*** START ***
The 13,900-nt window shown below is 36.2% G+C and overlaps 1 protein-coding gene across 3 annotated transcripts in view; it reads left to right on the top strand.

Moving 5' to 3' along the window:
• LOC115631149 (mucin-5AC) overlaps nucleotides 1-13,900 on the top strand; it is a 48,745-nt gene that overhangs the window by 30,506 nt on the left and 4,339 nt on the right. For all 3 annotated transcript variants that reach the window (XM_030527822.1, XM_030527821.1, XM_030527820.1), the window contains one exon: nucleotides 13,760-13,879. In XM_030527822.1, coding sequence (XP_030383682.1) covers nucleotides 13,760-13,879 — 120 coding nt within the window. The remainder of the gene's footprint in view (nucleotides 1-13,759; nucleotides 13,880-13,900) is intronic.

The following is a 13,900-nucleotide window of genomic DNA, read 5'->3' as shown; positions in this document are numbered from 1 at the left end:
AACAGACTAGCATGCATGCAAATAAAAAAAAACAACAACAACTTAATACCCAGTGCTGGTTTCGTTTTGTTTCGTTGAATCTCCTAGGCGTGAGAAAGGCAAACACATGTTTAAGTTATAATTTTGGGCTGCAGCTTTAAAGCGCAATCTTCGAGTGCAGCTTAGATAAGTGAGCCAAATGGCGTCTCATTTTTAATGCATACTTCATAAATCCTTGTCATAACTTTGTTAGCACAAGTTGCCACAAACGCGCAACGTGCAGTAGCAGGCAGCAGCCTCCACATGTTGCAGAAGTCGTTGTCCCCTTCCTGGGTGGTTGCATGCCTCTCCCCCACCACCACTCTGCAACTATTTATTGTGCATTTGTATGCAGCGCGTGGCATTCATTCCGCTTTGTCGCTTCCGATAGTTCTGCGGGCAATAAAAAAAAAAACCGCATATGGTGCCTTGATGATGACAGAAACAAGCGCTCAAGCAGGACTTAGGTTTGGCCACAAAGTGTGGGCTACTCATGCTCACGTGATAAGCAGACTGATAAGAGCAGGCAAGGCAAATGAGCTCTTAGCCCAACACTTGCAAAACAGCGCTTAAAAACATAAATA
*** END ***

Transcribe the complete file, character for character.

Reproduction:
The 13,900-nt window shown below is 36.2% G+C and overlaps 1 protein-coding gene across 3 annotated transcripts in view; it reads left to right on the top strand.

Moving 5' to 3' along the window:
• LOC115631149 (mucin-5AC) overlaps nucleotides 1-13,900 on the top strand; it is a 48,745-nt gene that overhangs the window by 30,506 nt on the left and 4,339 nt on the right. For all 3 annotated transcript variants that reach the window (XM_030527822.1, XM_030527821.1, XM_030527820.1), the window contains one exon: nucleotides 13,760-13,879. In XM_030527822.1, coding sequence (XP_030383682.1) covers nucleotides 13,760-13,879 — 120 coding nt within the window. The remainder of the gene's footprint in view (nucleotides 1-13,759; nucleotides 13,880-13,900) is intronic.

The following is a 13,900-nucleotide window of genomic DNA, read 5'->3' as shown; positions in this document are numbered from 1 at the left end:
AACAGACTAGCATGCATGCAAATAAAAAAAAACAACAACAACTTAATACCCAGTGCTGGTTTCGTTTTGTTTCGTTGAATCTCCTAGGCGTGAGAAAGGCAAACACATGTTTAAGTTATAATTTTGGGCTGCAGCTTTAAAGCGCAATCTTCGAGTGCAGCTTAGATAAGTGAGCCAAATGGCGTCTCATTTTTAATGCATACTTCATAAATCCTTGTCATAACTTTGTTAGCACAAGTTGCCACAAACGCGCAACGTGCAGTAGCAGGCAGCAGCCTCCACATGTTGCAGAAGTCGTTGTCCCCTTCCTGGGTGGTTGCATGCCTCTCCCCCACCACCACTCTGCAACTATTTATTGTGCATTTGTATGCAGCGCGTGGCATTCATTCCGCTTTGTCGCTTCCGATAGTTCTGCGGGCAATAAAAAAAAAAACCGCATATGGTGCCTTGATGATGACAGAAACAAGCGCTCAAGCAGGACTTAGGTTTGGCCACAAAGTGTGGGCTACTCATGCTCACGTGATAAGCAGACTGATAAGAGCAGGCAAGGCAAATGAGCTCTTAGCCCAACACTTGCAAAACAGCGCTTAAAAACATAAATA